Photo of Svetlana Alexievich

4. Svetlana Alexievich (1948 - )

With an HPI of 72.82, Svetlana Alexievich is the 4th most famous Writer.  Her biography has been translated into 92 different languages.

Svetlana Alexandrovna Alexievich (born 31 May 1948) is a Belarusian investigative journalist, essayist and oral historian who writes in Russian. She was awarded the 2015 Nobel Prize in Literature "for her polyphonic writings, a monument to suffering and courage in our time". She is the first writer from Belarus to receive the award.

Photo of Taras Shevchenko

5. Taras Shevchenko (1814 - 1861)

With an HPI of 72.33, Taras Shevchenko is the 5th most famous Writer.  His biography has been translated into 83 different languages.

Taras Hryhorovych Shevchenko (Ukrainian: Тарас Григорович Шевченко [tɐˈrɑz ɦrɪˈɦɔrowɪtʃ ʃeu̯ˈtʃɛnko], pronounced [tɐˈrɑs] without the middle name; 9 March [O.S. 25 February] 1814 – 10 March [O.S. 26 February] 1861), also known as Kobzar Taras, or simply Kobzar (a kobzar is a bard in Ukrainian culture), was a Ukrainian poet, writer, artist, public and political figure, folklorist and ethnographer. His literary heritage is regarded to be the foundation of modern Ukrainian literature and, to a large extent, the modern Ukrainian language, though this is different from the language of his poems. He also wrote some works in Russian (nine novellas, a diary, and an autobiography). Shevchenko is also known for his many masterpieces as a painter and an illustrator.He was a fellow of the Imperial Academy of Arts. Though he had never been a member of the Brotherhood of Saints Cyril and Methodius, Shevchenko was convicted in 1847 of explicitly promoting the independence of Ukraine, writing poems in the Ukrainian language and ridiculing members of the Russian Imperial House. Contrary to the members of the society who did not understand that their activity led to the idea of an independent Ukraine, according to the secret police, he was a champion of independence.

Photo of Anna Akhmatova

6. Anna Akhmatova (1889 - 1966)

With an HPI of 71.40, Anna Akhmatova is the 6th most famous Writer.  Her biography has been translated into 99 different languages.

Anna Andreyevna Gorenko (23 June [O.S. 11 June] 1889 – 5 March 1966), better known by the pen name Anna Akhmatova, was one of the most significant Russian poets of 20th century. She was shortlisted for the Nobel Prize in 1965 and received second-most (three) nominations for the award the following year. Akhmatova's work ranges from short lyric poems to intricately structured cycles, such as Requiem (1935–40), her tragic masterpiece about the Stalinist terror. Her style, characterised by its economy and emotional restraint, was strikingly original and distinctive to her contemporaries. The strong and clear leading female voice struck a new chord in Russian poetry. Her writing can be said to fall into two periods – the early work (1912–25) and her later work (from around 1936 until her death), divided by a decade of reduced literary output. Her work was condemned and censored by Stalinist authorities, and she is notable for choosing not to emigrate and remaining in the Soviet Union, acting as witness to the events around her. Her perennial themes include meditations on time and memory, and the difficulties of living and writing in the shadow of Stalinism. Primary sources of information about Akhmatova's life are relatively scant, as war, revolution and the Soviet regime caused much of the written record to be destroyed. For long periods she was in official disfavour and many of those who were close to her died in the aftermath of the revolution. Akhmatova's first husband, Nikolay Gumilyov, was executed by the Soviet secret police, and her son Lev Gumilyov and her common-law husband Nikolay Punin spent many years in the Gulag, where Punin died.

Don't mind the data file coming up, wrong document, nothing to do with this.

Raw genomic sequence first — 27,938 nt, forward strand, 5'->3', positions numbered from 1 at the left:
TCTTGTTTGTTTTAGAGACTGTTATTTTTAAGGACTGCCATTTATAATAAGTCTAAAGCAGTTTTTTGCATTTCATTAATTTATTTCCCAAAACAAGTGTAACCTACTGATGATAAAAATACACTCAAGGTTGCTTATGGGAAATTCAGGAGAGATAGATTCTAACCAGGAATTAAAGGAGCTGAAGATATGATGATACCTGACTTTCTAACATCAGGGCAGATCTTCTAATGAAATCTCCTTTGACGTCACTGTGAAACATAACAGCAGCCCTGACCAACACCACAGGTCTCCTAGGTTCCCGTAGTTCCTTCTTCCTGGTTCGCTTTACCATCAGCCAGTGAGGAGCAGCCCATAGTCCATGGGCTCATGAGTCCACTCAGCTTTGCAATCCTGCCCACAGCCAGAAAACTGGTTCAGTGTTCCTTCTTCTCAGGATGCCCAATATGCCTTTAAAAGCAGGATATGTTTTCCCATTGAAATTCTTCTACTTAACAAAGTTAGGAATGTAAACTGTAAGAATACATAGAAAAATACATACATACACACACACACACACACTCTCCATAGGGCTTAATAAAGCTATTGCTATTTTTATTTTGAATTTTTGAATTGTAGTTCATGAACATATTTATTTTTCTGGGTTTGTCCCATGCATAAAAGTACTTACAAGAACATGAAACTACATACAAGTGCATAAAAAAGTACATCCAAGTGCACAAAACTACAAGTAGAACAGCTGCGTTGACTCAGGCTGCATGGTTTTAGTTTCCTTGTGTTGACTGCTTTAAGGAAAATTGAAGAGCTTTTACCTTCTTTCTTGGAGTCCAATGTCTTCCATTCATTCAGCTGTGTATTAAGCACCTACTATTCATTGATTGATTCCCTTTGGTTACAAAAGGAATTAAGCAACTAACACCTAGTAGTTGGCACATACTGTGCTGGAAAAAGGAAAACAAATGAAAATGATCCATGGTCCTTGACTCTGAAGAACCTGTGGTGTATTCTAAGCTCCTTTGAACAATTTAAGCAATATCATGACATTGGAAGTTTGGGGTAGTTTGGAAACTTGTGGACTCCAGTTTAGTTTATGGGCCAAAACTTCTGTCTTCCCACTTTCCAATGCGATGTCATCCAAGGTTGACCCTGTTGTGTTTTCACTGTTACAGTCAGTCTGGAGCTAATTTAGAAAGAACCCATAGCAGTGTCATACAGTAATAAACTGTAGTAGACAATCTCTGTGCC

Photo of Leopold von Sacher-Masoch

7. Leopold von Sacher-Masoch (1836 - 1895)

With an HPI of 70.11, Leopold von Sacher-Masoch is the 7th most famous Writer.  His biography has been translated into 43 different languages.

Leopold Ritter von Sacher-Masoch (German: [ˈleːopɔlt fɔn ˈzaxɐ ˈmaːzɔx]; 27 January 1836 – 9 March 1895) was an Austrian nobleman, writer and journalist, who gained renown for his romantic stories of Galician life. The term masochism is derived from his name, invented by his contemporary, the Austrian psychiatrist Richard von Krafft-Ebing. Masoch did not approve of this use of his name.During his lifetime, Sacher-Masoch was well known as a man of letters, in particular a utopian thinker who espoused socialist and humanist ideals in his fiction and non-fiction. Most of his works remain untranslated into English. Until recently, his novella Venus in Furs was his only book commonly available in English, but an English translation by William Holmes of Die Gottesmutter was released in 2015 as The Mother of God.